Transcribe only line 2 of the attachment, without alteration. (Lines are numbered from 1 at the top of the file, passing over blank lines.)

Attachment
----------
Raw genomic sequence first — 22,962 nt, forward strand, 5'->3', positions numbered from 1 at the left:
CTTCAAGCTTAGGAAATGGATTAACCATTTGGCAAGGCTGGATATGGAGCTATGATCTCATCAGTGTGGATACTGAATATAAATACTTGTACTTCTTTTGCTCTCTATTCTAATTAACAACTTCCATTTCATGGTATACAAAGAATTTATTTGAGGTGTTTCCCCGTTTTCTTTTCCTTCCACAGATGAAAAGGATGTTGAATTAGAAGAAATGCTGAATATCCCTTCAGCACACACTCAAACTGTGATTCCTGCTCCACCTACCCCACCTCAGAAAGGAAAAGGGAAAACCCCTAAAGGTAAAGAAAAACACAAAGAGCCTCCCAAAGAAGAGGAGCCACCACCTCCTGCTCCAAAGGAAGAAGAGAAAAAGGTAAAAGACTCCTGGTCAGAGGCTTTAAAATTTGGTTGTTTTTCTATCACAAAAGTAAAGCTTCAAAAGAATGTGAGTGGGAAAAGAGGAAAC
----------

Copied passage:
CTTCAAGCTTAGGAAATGGATTAACCATTTGGCAAGGCTGGATATGGAGCTATGATCTCATCAGTGTGGATACTGAATATAAATACTTGTACTTCTTTTGCTCTCTATTCTAATTAACAACTTCCATTTCATGGTATACAAAGAATTTATTTGAGGTGTTTCCCCGTTTTCTTTTCCTTCCACAGATGAAAAGGATGTTGAATTAGAAGAAATGCTGAATATCCCTTCAGCACACACTCAAACTGTGATTCCTGCTCCACCTACCCCACCTCAGAAAGGAAAAGGGAAAACCCCTAAAGGTAAAGAAAAACACAAAGAGCCTCCCAAAGAAGAGGAGCCACCACCTCCTGCTCCAAAGGAAGAAGAGAAAAAGGTAAAAGACTCCTGGTCAGAGGCTTTAAAATTTGGTTGTTTTTCTATCACAAAAGTAAAGCTTCAAAAGAATGTGAGTGGGAAAAGAGGAAAC